How I almost didn’t name a joint venture

For as much as I like to talk to others, I find myself lacking in the “speaking up” department. This time, I’m glad I did.

In the early spring of 2021, I was an account executive at Martin Waymire, having a great time at the Michigan public relations and marketing firm. One client that I was excited to support was a partnership between The Nature Conservancy, and Opti, a technology company. Together, the groups were using cloud software to solve stormwater issues nationwide, using sensors.

Yes, this is “sensored” content.

What I loved about this account was how much I enjoyed the end goal of the project. Across the nation, stormwater infrastructure is incredibly outdated, and the technology to solve this problem, considerably affordable. A way to automate our way out of flooding and other issues. Win-win in my book.

This story begins on one of several calls we had with these clients, which I was fairly new with. Most of my work was preparing a social media strategy that placed emphasis on informative content to educate users on this technology and its use. However, none of which could be acted upon, since there wasn’t a name for this joint venture yet.

When I entered one of our bi-weekly discussions, the main topic was deciding on a name for the joint venture. Together, our teams went through, line by line, the 10-15 names that were picked out for this joint venture. I can’t remember them all now, but I’ll put some ideas below – none of the ideas caught my eye:

  • Infrastructure Technologies Inc
  • Stormwater Technologies
  • Stormwater Cloud Technologies

You get it the picture. To me, these lacked the punch that was going to inspire people from this project. This was something completely new that would change stormwater infrastructure forever!

While I was on the call, I did some digging online, trying to come up with some ideas that were unique and brought together the issue and the solution, all in one. After a few ideas in my head, one sounded perfect to me.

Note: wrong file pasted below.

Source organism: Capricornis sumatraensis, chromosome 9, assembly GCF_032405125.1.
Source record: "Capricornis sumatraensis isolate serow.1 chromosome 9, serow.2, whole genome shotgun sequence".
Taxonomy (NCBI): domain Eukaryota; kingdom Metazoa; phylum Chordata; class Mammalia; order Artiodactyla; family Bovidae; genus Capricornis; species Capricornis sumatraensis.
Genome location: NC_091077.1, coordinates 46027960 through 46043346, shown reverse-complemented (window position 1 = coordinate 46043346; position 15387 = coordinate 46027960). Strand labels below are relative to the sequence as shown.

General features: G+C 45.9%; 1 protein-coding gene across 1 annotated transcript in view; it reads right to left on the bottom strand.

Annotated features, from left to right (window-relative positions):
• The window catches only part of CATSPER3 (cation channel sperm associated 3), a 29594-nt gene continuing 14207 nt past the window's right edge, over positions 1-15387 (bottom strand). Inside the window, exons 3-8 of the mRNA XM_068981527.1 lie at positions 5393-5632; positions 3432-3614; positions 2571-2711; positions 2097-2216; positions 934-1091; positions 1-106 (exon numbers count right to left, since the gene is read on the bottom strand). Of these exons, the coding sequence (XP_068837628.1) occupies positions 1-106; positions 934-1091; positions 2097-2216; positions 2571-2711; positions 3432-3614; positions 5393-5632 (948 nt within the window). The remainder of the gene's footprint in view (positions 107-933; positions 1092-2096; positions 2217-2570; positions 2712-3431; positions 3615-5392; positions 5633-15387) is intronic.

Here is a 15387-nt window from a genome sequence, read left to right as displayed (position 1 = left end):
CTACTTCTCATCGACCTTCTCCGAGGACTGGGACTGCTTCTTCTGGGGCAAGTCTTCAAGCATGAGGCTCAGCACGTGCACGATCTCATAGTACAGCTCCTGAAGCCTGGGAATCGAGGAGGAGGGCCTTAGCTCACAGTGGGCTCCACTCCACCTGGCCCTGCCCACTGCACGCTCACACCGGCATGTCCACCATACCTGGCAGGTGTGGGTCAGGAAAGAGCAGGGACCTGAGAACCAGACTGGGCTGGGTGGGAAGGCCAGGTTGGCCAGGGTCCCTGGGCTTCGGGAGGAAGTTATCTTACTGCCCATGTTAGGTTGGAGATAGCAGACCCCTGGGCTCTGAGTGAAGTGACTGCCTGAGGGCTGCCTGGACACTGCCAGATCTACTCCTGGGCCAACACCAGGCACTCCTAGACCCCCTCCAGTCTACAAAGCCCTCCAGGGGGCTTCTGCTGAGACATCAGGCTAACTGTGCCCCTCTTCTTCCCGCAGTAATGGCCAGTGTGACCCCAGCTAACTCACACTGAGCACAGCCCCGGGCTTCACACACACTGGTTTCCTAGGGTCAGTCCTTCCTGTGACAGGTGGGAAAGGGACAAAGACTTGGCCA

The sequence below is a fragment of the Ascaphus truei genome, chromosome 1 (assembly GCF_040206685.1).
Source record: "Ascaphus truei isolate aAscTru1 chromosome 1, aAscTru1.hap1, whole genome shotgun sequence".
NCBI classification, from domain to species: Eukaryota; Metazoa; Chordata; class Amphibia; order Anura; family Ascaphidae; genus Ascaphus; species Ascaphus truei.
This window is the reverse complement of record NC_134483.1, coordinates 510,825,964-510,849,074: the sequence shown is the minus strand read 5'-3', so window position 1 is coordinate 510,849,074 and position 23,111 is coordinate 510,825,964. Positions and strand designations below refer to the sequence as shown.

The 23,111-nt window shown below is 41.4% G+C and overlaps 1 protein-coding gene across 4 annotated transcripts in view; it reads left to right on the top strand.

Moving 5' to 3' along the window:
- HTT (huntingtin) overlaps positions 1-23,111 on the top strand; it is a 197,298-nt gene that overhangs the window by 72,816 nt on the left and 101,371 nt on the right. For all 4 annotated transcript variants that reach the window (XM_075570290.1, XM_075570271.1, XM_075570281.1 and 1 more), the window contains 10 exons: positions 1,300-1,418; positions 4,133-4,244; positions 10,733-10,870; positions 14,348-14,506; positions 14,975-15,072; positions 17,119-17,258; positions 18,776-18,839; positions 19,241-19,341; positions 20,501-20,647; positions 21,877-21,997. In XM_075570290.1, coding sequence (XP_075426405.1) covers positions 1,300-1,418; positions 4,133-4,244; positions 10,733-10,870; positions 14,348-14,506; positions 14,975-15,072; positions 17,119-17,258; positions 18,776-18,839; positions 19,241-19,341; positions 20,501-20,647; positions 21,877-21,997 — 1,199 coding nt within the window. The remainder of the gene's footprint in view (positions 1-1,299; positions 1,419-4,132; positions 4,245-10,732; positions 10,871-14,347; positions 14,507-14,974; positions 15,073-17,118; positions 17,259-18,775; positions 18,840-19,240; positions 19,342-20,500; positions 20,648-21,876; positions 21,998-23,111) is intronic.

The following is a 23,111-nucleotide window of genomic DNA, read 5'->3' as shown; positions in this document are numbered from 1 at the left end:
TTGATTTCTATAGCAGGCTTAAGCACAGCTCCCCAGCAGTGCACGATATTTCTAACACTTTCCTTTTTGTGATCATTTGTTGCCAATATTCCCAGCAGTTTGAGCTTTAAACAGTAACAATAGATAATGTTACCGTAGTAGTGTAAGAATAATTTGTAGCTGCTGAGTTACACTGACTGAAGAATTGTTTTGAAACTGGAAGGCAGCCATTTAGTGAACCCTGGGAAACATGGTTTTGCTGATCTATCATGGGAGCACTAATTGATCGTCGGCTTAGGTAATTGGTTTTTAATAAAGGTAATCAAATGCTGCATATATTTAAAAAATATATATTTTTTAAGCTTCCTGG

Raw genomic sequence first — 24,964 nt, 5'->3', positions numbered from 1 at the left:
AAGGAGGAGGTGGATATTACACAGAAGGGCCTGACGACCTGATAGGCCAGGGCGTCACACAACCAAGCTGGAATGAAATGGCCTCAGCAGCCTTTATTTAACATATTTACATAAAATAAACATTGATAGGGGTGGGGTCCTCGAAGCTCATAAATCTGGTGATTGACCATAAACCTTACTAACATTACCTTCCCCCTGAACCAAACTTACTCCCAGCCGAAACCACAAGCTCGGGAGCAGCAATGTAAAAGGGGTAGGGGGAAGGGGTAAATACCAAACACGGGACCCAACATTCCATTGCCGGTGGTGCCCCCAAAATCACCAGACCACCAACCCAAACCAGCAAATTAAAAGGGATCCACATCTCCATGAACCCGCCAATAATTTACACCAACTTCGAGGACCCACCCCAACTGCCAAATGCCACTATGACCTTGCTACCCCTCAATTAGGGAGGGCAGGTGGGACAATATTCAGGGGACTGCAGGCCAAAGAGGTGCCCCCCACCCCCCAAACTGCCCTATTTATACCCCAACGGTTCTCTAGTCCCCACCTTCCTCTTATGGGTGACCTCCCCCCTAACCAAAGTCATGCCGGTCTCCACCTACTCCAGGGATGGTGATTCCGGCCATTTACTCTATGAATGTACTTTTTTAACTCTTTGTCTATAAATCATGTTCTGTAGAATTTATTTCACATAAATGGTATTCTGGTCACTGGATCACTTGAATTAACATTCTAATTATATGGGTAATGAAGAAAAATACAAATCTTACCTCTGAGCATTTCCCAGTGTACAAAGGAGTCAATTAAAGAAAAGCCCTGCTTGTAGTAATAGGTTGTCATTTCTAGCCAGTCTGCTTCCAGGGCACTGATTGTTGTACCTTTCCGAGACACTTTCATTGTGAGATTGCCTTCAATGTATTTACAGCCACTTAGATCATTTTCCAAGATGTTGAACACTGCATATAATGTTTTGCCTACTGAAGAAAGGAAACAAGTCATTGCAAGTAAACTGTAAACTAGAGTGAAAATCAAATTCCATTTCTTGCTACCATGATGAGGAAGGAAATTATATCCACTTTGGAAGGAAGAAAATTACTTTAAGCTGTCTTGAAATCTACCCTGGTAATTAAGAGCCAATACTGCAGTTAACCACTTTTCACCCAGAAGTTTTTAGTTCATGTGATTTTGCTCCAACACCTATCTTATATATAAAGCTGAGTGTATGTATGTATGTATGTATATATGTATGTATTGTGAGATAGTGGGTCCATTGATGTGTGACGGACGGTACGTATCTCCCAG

Brightstorm brought together the problem and a “bright” future through the use of sensor technology to release water flow ahead of storms, allowing a steady stream of water and preventing the flooding of communities and destruction that water can cause. A word that said “hope” to me.

Of course, I extended the name to Brightstorm Infrastructure. I liked how it sound, and with a Slack message, so did my boss, who told me to bring it up to the group.

Unfortunately, I was too nervous to say anything out loud, and all of a sudden, the team are through names and starting to discuss other topics. There’s about five minutes left in the meeting at this point. Now, I’m going back and forth in my mind to try and bring it up. I haven’t talked all meeting, and I’m not sure if I can make the pitch this far out of context.

As the meeting comes to a close, I decide to drop Brightstorm Infrastructure as the last bullet under the list of names in a live document. And just like that, the meeting is over.

My thoughts after the meeting were, “well I put in my two cents.”

Later, in the summer, I had left Martin Waymire for a new position in Denver. One day, my previous boss told me the news. “They went with your suggestion.” Too soon to find anything online.

It wasn’t until the late fall of 2021 that I thought about Brightstorm again and made another search attempt, and found it.

So here we are, and I got to find out more about Brightstorm Infrastructure! With content also available on other parts of The Nature Conservancy’s website.

Overall, this was a tremendous learning experience for myself. If I had not spoken up, I would have not experienced the delight of learning that a name I suggested, was chosen. Although I’ve had a chance to name websites, brands and lead the full development of 360-degree campaigns, this was different.

Looking back, it’s a lesson for me, and for others, to speak up (or in this case, type something into a live document at the end of a meeting) and share ideas that you are passionate and confident in, or even if you’re not confident in them at all.

That is all, yay infrastructure!

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